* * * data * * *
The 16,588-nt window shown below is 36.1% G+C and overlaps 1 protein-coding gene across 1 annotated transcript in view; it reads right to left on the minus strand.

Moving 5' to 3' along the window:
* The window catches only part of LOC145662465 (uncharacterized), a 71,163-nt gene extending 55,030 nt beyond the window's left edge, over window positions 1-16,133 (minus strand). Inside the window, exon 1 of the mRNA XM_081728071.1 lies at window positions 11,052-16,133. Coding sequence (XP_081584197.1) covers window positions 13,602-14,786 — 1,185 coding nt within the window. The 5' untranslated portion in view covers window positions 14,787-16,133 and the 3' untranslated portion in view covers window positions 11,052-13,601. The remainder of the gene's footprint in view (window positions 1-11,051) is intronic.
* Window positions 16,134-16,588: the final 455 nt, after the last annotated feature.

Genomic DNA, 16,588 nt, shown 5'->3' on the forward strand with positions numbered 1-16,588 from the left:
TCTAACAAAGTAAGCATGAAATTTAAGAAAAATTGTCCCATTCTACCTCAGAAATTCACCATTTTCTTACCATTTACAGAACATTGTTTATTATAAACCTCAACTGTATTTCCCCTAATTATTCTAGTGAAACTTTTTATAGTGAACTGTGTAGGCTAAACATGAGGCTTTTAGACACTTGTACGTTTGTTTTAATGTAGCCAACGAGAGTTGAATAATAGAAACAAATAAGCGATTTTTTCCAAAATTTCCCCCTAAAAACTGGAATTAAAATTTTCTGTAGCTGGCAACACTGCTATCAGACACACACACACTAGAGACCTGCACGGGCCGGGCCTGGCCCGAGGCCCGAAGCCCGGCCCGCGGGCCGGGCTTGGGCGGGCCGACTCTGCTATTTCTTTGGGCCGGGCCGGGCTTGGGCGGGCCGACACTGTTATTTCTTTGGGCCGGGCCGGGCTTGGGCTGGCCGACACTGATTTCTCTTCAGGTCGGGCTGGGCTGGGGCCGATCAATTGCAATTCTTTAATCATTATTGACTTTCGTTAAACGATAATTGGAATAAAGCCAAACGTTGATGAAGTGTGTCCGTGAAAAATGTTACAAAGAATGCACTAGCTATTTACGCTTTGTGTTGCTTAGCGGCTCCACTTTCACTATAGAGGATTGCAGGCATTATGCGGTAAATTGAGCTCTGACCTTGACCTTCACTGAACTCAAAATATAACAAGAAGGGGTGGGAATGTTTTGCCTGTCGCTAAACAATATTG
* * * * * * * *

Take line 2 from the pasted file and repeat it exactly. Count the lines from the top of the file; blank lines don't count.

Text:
Moving 5' to 3' along the window: